The Orion

Surviving college on coffee

Photo+credit%3A+Kristina+Judy
Photo credit: Kristina Judy

Photo credit: Kristina Judy

Photo credit: Kristina Judy

Nicole Henson

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Alcohol and amphetamines take a hard second to the most abused drug in America, caffeine.

Every morning, I hand some fratty-coffee-shop-dude my $1.88 in return for a cup of their Vanilla Nut roast so that I can start my day.

At least 68 million Americans drink three cups of coffee or more every day, according to Health Research Funding. Many feel as if they need their cup of brew to get a kick start to their work day.

Drinking products that are high in caffeine are helpful when a person needs to get up in the morning or do a paper late at night but it isn’t healthy to do continuously. The drinks that keep people up throughout the night can also give them increased blood pressure and a higher chance of muscle problems. Caffeine also affects the central nervous system. Symptoms of withdrawing off of caffeine include headaches, fatigue and irritability.

Quitting caffeine abruptly, especially if you’ve been consuming two or more cups of coffee a day, can cause physical, psychological, and emotional symptoms. In fact, caffeine intoxication and caffeine withdrawal are classified as mental disorders in the American Psychiatric Association’s Diagnostic and Statistical Manual of Mental Disorders (DSM) when either one interferes with daily life.

Like 54 percent of Americans over the age of 18, I drink coffee every day. It’s not necessarily just to stay awake, it’s also to fight the effects of caffeine addiction.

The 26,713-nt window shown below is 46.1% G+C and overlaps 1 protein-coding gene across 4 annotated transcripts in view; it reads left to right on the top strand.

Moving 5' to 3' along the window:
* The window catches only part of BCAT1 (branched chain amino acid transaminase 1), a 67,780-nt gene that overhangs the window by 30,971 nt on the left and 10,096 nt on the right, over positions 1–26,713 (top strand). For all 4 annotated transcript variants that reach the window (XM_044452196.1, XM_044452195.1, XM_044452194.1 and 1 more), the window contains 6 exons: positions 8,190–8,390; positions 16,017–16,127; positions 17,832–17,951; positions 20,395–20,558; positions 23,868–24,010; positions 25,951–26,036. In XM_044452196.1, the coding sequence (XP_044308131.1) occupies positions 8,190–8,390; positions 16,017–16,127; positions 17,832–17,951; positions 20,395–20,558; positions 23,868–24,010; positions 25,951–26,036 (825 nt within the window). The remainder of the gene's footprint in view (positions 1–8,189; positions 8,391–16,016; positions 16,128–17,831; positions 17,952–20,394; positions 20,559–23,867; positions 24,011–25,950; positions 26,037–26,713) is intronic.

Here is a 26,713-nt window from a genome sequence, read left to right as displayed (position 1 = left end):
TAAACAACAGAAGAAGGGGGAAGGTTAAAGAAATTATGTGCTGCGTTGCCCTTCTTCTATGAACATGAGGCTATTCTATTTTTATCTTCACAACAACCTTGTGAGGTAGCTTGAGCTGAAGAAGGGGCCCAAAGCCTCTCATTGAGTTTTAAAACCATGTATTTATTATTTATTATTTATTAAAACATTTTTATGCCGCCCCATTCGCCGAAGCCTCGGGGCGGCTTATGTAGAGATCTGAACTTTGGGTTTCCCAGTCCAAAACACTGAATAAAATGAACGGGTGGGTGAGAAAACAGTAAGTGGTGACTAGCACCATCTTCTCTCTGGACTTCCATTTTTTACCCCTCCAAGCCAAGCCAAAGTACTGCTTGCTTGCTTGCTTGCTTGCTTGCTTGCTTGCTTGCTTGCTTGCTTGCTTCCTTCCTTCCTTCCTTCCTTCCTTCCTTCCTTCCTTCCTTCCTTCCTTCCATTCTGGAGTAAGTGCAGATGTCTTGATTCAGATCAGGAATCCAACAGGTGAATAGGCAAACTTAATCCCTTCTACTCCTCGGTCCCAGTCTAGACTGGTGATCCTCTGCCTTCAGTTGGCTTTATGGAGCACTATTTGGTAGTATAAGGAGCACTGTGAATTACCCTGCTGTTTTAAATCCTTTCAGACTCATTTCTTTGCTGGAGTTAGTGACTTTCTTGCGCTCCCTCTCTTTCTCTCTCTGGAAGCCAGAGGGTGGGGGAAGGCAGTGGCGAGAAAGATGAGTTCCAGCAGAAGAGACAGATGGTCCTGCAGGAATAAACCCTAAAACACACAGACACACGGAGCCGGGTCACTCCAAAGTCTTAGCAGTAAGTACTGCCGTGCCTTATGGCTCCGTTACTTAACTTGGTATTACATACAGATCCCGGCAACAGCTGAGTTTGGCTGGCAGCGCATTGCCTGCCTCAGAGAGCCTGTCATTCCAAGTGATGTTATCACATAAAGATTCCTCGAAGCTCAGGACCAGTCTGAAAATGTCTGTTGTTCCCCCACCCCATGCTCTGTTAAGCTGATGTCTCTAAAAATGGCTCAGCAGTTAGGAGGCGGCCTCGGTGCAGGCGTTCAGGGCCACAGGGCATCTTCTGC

People can get addicted to caffeine by drinking coffee because caffeine is a drug. Students forget that they are filling their bodies with a central nervous system stimulant.

Coffee isn’t the only thing adding excessive caffeine to our bodies. Some of the lesser known culprits that are contributing to caffeine dependency are workout supplements and teas.

Soda, energy drinks and certain teas are driving students to caffeine overload as empty Monster cans and Starbucks cups fill trash cans across campus.

There’s nothing wrong with having a cup of coffee every once in awhile or even most mornings. Having over four cups a day or drinking excessive amounts of highly caffeinated drinks to stay awake is damaging to a person’s mental and physical health.

Although caffeine is great for 2 a.m. papers or for focusing in class it makes it more difficult for the mind to rest at night. Overuse actually prevents people from being able to focus. This is something to keep in mind when considering having that fourth cup of coffee.

While it’s almost impossible to think about getting through the day without using caffeine in some way, cutting down on the amount people drink is the best way to avoid caffeine dependency. Having life revolve around the first dose of caffeine in the morning can create a life of addiction.

Nicole Henson can be reached at [email protected] or @TheOrion_News on Twitter.

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Surviving college on coffee